Maryana Khames becomes first SDSU student appointed to CSU Board of Trustees

At+the+age+of+18%2C+Maryana+Khames+became+one+of+the+youngest+trustees+when+Gov.+Gavin+Newsom+nominated+her+to+the+CSU+Board+of+Trustees.
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Maryana Khames becomes first SDSU student appointed to CSU Board of Trustees

At the age of 18, Maryana Khames became one of the youngest trustees when Gov. Gavin Newsom nominated her to the CSU Board of Trustees.

At the age of 18, Maryana Khames became one of the youngest trustees when Gov. Gavin Newsom nominated her to the CSU Board of Trustees.

Photo courtesy of The California State University

At the age of 18, Maryana Khames became one of the youngest trustees when Gov. Gavin Newsom nominated her to the CSU Board of Trustees.

Photo courtesy of The California State University

Photo courtesy of The California State University

At the age of 18, Maryana Khames became one of the youngest trustees when Gov. Gavin Newsom nominated her to the CSU Board of Trustees.

by Daniel Guerrero, Staff Writer

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San Diego State international security and conflict resolutions sophomore Maryana Khames has been appointed as one of two Cal State University student members of the CSU Board of Trustees.

Khames, 19, was appointed to this role by California Governor Gavin Newsom in mid-August at the age of 18. Her appointment made her one of the youngest CSU Board of Trustee members and the first SDSU student to be nominated to the board. 

In the role as a student representative on the CSU Board of Trustees, Khames will represent more than 480,000 students from all the schools within the CSU system.

Khames is a first-generation college student who immigrated from Baghdad, Iraq, in October 2010 and said her background gives her a unique perspective as a student representative.

“Being a commuter student and being a first-generation student has empowered me to use (campus) resources,” Khames said. “It has truly impacted the way I think and what I’m looking forward to doing as a student trustee.”

For the next two years, Khames will have the opportunity to provide a student perspective on the  board. Members on the CSU Board of Trustees make decisions on the use of CSU funds for all 23 CSU schools and are also involved in decisions relating to university policies.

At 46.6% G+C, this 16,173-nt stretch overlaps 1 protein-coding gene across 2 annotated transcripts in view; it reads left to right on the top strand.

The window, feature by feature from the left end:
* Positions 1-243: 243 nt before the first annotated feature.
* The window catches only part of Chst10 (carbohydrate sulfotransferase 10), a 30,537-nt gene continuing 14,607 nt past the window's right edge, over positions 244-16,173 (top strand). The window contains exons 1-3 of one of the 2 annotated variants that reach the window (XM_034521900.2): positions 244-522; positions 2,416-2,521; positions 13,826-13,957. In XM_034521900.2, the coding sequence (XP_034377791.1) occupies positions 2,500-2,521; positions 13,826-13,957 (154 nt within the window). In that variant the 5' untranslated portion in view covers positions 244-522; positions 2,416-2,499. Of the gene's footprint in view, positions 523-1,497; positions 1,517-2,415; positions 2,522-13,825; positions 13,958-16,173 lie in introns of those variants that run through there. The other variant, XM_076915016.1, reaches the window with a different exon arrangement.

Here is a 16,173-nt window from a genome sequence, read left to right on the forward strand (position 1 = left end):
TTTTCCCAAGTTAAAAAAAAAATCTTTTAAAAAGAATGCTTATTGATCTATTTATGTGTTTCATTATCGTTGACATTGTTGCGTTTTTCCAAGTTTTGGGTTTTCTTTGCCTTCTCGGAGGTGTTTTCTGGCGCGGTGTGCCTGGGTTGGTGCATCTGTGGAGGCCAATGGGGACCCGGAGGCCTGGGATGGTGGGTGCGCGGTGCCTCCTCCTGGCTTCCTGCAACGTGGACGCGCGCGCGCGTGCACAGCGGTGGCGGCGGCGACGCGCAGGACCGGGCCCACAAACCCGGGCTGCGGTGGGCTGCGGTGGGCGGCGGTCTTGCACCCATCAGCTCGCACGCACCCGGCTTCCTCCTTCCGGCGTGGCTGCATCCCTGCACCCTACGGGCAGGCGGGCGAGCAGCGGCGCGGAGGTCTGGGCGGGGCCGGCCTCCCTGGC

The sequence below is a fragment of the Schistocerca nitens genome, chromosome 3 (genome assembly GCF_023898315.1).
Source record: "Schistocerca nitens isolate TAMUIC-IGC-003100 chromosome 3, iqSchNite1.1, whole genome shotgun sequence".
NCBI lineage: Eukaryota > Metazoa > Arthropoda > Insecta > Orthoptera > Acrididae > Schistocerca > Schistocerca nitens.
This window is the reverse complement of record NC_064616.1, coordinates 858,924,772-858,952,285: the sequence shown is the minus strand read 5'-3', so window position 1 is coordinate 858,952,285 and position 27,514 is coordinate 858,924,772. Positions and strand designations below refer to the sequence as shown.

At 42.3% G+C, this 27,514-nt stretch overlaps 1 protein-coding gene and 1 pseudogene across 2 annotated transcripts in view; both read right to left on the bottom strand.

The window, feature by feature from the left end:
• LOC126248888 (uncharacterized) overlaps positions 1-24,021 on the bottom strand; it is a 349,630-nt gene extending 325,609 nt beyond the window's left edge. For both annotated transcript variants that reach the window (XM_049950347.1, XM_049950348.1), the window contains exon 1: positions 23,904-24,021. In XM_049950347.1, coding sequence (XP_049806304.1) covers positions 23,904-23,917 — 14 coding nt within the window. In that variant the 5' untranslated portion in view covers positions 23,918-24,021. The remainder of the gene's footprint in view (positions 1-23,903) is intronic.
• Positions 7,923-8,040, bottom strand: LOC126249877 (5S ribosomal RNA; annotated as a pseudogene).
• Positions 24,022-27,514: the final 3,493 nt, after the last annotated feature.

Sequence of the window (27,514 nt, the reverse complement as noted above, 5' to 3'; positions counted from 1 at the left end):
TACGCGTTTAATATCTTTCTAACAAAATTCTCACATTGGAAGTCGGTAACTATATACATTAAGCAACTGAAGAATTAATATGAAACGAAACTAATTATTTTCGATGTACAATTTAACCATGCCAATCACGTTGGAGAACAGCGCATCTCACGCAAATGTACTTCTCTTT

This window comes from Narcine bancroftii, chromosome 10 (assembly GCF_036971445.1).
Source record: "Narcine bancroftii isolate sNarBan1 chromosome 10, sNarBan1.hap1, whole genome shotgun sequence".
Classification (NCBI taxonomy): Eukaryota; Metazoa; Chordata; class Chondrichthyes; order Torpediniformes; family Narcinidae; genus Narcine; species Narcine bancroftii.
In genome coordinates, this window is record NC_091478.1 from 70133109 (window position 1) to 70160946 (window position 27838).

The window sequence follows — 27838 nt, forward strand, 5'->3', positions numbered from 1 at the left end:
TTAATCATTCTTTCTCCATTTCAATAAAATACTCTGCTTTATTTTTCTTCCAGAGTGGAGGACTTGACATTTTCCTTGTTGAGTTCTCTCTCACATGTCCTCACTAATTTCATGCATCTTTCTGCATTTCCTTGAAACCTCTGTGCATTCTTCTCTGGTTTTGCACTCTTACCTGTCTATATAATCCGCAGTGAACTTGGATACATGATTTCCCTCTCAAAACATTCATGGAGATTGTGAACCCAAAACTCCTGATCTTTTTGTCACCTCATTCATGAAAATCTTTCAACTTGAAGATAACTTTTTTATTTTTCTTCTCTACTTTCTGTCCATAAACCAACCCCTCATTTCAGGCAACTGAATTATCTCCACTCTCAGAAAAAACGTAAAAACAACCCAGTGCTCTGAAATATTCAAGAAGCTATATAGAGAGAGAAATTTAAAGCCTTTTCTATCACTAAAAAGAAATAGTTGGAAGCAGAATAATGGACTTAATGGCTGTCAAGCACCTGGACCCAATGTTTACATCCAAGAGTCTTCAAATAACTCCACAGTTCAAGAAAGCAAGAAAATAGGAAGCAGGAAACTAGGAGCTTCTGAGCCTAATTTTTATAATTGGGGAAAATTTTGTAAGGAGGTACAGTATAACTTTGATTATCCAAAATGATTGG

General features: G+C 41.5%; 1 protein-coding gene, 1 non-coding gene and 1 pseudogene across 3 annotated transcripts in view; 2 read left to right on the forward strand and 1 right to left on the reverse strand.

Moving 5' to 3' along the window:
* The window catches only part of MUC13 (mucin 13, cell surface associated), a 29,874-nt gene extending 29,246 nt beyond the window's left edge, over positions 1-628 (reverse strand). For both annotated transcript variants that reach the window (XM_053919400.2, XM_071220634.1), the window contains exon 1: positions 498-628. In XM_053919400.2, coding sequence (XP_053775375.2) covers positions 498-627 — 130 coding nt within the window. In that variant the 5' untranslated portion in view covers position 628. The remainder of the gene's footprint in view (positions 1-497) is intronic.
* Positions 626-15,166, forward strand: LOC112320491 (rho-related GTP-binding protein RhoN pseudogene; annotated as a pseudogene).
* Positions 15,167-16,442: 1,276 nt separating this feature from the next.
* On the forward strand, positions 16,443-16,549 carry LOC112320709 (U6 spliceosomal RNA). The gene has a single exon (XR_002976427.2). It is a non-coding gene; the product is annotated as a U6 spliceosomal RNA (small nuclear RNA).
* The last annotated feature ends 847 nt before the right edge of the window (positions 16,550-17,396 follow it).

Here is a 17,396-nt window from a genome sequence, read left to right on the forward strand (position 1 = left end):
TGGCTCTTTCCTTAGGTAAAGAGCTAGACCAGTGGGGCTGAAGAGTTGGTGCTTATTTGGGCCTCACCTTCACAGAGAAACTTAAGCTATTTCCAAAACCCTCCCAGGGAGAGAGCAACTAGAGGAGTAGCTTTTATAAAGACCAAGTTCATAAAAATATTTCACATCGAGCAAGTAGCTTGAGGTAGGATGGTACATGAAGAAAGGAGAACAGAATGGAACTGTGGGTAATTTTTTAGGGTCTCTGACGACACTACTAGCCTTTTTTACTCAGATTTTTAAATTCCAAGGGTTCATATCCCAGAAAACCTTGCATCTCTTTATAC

Closing the equity and achievement gap is a goal that Khames said she hopes to achieve as a student representative. She also has a goal to  provide more resources for mental health at CSU campuses. 

Khames said mental health is an issue she’d like to address because anyone can be affected.

“Mental health is something that impacts every single student and every single adult,” she said. “We need to support students in that way. A lot of campuses might have campus services but students have to wait.” 

Khames said she would also like to address student hunger and homelessness.

“I value education very much and being able to have those basic needs is very important to having a successful educational journey,” she said. “Going into the classroom and not worrying about where your next meal is coming from or where you’re going to sleep that night.”

Khames said her transition as a refugee helps her relate to issues facing SDSU’s student population.

“I would say it was very difficult moving to a new place and learning a new language and seeing how everything is here,” Khames said. “I was fortunate enough to meet the right people who supported me along the way. I’m honestly still learning and getting used to everything, it’s given me a new perspective.”

Khames has also been involved with Associated Students at SDSU. She served as the vice chair for the commuter student board, was a member of the first-year leadership experience program and a voting member on the community service commission. 

Khames will serve as a justice on the Judicial Affairs Council for the upcoming school year. 

“My experience in student government has shaped me to be a better student trustee,” Khames said. “From voting on initiatives to listening to students speak on issues they are currently facing.”

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